Identification and Pictures
Spotted sandpipers are a small shorebird about
7 to 8 inches. The birds are constantly bobbing the tail,
with their bodies leaning forward. They are olive brown
above and white with round black spots below. They have
beak which is yellow or orange with a black tip in breeding
plumage. There is a dusky patch on the breast near the
shoulders, enclosing a white wedge between it, and the
wing. There is a white line over the eye. In the
fall, and winter they lose most of the spotting. They fly with
the wings held stiffly downward using shallow wing
strokes. These are solitary birds not often seen in
Photos by Keith
Lee. The camera I use is the Canon
Young birds resemble the adults but have dark
edges on the back feathers.
Spotted Sandpiper Sound
They call out a clear peet or pee-weet-weet.
This is the most widespread of all the
sandpipers. The summer range is from Alaska through
Canada, and most of the U.S. In winter they migrate to
far south U.S., and into South America. They may be
stream sides, ponds, and lake shores. During migration,
and in winter they can be seen anywhere there is water from
streambeds to seashores.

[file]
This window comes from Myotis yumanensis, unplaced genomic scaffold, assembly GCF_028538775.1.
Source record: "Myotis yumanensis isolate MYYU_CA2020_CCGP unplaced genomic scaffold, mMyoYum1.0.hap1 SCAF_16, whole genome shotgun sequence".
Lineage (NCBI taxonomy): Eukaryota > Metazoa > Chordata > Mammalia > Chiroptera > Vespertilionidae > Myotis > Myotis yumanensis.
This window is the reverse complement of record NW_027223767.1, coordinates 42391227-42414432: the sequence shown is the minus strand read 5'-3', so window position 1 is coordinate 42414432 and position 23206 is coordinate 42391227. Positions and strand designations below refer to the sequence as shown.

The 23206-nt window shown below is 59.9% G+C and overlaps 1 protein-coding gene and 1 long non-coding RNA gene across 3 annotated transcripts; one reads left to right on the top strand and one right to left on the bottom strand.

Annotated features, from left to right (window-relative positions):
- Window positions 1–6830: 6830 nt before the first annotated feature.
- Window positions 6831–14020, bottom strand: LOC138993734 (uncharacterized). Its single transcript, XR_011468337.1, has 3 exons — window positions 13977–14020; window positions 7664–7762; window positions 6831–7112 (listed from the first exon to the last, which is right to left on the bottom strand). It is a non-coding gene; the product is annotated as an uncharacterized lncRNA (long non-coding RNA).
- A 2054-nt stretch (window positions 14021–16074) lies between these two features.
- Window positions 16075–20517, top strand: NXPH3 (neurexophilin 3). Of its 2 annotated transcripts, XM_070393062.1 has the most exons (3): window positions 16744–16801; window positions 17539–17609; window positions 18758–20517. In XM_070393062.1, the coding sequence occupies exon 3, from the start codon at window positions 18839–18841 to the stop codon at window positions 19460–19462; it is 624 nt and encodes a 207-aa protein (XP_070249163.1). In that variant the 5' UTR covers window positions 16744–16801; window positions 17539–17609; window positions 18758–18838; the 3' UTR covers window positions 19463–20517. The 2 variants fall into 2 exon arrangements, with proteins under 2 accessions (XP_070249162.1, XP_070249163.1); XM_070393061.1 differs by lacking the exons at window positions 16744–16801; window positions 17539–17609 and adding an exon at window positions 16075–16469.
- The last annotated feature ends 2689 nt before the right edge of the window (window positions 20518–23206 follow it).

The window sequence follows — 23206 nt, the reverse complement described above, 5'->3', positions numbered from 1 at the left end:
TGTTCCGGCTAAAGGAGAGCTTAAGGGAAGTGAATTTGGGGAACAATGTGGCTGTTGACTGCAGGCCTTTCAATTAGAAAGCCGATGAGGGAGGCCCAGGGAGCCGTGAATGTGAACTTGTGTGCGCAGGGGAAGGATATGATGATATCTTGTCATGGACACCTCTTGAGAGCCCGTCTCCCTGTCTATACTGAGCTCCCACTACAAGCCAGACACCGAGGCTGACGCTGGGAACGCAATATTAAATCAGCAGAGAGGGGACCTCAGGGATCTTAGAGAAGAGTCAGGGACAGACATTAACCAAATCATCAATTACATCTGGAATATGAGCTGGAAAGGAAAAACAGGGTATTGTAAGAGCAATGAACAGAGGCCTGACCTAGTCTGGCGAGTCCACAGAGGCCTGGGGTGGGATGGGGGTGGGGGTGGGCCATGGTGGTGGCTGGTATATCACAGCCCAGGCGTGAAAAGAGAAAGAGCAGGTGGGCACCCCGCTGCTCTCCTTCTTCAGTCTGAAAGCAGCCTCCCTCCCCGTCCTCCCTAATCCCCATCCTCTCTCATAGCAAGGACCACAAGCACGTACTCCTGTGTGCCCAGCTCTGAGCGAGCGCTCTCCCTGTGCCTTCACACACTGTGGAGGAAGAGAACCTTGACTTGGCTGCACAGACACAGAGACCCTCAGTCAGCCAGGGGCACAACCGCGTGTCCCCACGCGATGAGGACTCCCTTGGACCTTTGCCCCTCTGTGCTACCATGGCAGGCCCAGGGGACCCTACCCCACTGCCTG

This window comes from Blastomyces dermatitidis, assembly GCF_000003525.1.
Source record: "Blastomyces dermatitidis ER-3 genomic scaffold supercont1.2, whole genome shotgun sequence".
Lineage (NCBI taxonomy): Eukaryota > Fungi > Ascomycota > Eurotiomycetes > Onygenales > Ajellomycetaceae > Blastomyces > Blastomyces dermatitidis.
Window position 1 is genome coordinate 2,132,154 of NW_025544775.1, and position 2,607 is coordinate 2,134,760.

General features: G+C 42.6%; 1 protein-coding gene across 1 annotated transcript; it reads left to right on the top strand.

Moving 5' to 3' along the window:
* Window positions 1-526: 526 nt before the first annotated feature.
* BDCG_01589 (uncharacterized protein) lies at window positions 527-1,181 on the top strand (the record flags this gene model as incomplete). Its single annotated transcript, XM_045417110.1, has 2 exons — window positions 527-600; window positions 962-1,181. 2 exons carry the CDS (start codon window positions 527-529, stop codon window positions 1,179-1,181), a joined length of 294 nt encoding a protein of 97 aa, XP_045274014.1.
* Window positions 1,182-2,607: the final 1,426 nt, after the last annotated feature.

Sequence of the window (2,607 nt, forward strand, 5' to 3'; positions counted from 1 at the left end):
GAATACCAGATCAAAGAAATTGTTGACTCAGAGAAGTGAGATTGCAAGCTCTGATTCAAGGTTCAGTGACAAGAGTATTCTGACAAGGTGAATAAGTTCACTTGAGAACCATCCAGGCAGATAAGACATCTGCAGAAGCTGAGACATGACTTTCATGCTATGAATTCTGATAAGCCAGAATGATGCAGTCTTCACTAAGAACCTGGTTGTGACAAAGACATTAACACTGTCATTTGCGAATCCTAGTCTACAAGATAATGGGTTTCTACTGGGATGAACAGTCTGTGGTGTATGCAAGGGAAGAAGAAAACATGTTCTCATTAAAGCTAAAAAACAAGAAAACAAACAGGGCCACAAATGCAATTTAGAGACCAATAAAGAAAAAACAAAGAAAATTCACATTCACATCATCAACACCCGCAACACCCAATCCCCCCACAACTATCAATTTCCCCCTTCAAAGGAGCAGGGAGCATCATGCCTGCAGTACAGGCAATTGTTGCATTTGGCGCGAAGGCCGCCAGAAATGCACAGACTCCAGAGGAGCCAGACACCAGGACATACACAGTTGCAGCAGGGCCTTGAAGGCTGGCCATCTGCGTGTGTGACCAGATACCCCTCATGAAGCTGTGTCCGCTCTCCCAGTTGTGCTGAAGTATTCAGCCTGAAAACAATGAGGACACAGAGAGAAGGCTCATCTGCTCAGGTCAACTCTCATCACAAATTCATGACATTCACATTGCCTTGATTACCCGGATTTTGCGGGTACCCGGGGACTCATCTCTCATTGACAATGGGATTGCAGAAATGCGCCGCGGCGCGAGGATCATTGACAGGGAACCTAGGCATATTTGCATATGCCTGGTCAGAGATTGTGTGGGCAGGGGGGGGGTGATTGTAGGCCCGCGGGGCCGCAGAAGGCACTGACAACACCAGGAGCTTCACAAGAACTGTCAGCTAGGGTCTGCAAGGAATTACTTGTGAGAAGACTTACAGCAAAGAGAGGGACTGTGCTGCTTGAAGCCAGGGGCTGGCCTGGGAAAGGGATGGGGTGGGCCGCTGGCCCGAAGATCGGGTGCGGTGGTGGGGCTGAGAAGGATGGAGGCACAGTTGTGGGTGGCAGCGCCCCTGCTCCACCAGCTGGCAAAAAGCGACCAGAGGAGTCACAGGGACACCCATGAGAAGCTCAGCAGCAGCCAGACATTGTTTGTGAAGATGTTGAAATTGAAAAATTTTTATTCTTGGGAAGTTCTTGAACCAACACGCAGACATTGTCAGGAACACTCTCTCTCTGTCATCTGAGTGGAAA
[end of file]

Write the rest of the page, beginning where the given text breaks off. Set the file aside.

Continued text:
Breeding and Nesting
Unlike most birds the female arrives in the
breeding grounds before the male. She establishes, and
defends the territory while trying to attract a mate. The nest is made of stems, and
grass concealed under vegetation near rivers, streams, or
lakes. The female lays 3 to 5 buff spotted eggs with
blotches. When she lays eggs they may be from several different males. After laying the eggs she
will leave them for the male to incubate while she searches
for another mate. The eggs will hatch in around 20 days
and the male will take
care of young birds for about 4 weeks. The female may
breed with up to 4 males, each raising a clutch of eggs.
She may raise the last one herself.
Sandpipers feed on a variety of insects, and invertebrates
normally feeding along the shoreline, but may also grab
insects from the air.
To learn about other favorite
birds click here.